[0008] When a child or young adult presents with a seizure, investigations are normally undertaken in order to investigate the cause. Childhood epilepsy can be caused by many different syndromes and genetic mutations and as such diagnosis for these children may take some time.

[0009] The main symptom of epilepsy is repeated seizures. In order to determine the type of epilepsy or the epileptic syndrome that a patient is suffering from, an investigation into the type of seizures that the patient is experiencing is undertaken. Clinical observations and electroencephalography (EEG) tests are conducted and the type(s) of seizures are classified according to the I LAE classification described below.

[0010] The International classification of seizure types proposed by the I LAE was adopted in 1981 and a revised proposal was published by the I LAE in 2010 and has not yet superseded the 1981 classification. Figure 1 is adapted from the 2010 proposal for revised terminology and includes the proposed changes to replace the terminology of partial with focal. In addition the term“simple partial seizure” has been replaced by the term“focal seizure where awareness / responsiveness is not impaired” and the term“complex partial seizure” has been replaced by the term“focal seizure where awareness / consciousness is impaired”.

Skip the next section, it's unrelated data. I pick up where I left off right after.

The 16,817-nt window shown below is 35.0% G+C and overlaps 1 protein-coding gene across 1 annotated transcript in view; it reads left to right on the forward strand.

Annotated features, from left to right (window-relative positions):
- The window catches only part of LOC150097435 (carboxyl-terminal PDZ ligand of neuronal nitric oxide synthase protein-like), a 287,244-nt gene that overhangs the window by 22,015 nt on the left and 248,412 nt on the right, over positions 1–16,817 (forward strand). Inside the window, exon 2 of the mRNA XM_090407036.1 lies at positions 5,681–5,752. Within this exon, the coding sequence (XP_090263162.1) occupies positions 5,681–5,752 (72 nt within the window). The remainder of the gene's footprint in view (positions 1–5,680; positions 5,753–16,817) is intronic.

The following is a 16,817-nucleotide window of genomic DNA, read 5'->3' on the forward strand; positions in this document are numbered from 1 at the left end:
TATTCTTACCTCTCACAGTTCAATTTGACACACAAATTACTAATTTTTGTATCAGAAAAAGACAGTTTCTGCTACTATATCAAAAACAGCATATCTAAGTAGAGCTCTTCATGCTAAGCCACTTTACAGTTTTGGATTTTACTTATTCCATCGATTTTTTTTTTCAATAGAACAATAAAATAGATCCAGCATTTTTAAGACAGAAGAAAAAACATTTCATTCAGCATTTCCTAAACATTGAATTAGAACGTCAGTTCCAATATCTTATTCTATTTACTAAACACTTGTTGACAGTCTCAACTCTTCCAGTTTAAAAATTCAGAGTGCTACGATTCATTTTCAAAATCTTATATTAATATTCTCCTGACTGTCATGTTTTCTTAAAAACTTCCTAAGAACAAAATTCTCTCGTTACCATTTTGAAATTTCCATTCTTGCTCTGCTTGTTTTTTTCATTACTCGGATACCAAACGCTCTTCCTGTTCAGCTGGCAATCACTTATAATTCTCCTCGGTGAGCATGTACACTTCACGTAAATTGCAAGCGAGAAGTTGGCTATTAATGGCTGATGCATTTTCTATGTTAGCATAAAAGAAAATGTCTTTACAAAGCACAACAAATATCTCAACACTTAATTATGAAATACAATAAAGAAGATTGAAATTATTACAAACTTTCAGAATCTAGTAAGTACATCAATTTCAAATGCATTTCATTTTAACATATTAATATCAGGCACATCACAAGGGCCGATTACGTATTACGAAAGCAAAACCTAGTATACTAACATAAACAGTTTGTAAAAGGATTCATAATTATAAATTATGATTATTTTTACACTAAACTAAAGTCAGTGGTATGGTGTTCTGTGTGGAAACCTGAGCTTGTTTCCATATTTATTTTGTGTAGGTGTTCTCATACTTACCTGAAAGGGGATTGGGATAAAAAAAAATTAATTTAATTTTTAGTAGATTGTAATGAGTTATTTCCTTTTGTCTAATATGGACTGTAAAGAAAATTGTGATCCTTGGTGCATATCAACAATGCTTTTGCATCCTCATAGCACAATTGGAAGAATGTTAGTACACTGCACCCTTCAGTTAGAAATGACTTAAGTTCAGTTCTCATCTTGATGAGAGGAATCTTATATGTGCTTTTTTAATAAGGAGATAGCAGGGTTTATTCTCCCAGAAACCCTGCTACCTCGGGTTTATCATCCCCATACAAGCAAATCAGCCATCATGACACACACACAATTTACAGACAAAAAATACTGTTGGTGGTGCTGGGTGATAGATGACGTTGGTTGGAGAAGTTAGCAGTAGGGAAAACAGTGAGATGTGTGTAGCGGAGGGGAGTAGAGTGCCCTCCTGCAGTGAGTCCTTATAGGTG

[0011] Generalised seizures, where the seizure arises within and rapidly engages bilaterally distributed networks, can be split into six subtypes: Tonic-Clonic (grand mal) seizures; Absence (petit mal) Seizures; Clonic Seizures; Tonic Seizures; Atonic Seizures and Myoclonic Seizures.

[0012] Focal (partial) seizures where the seizure originates within networks limited to only one hemisphere, are also split into sub-categories. Here the seizure is characterized according to one or more features of the seizure, including aura, motor, autonomic and awareness / responsiveness. Where a seizure begins as a localized seizure and rapidly evolves to be distributed within bilateral networks this seizure is known as a Bilateral convulsive seizure, which is the proposed terminology to replace Secondary Generalized Seizures (generalized seizures that have evolved from focal seizures and no longer remain localized).

[0013] Focal seizures where the subject’s awareness / responsiveness is altered are referred to as focal seizures with impairment and focal seizures where the awareness or responsiveness of the subject is not impaired are referred to as focal seizures without impairment.

[0014] Epileptic syndromes often present with many different types of seizure and identifying the types of seizure that a patient is suffering from is important as many of the standard AED’s are targeted to treat or are only effective against a given seizure type / sub-type.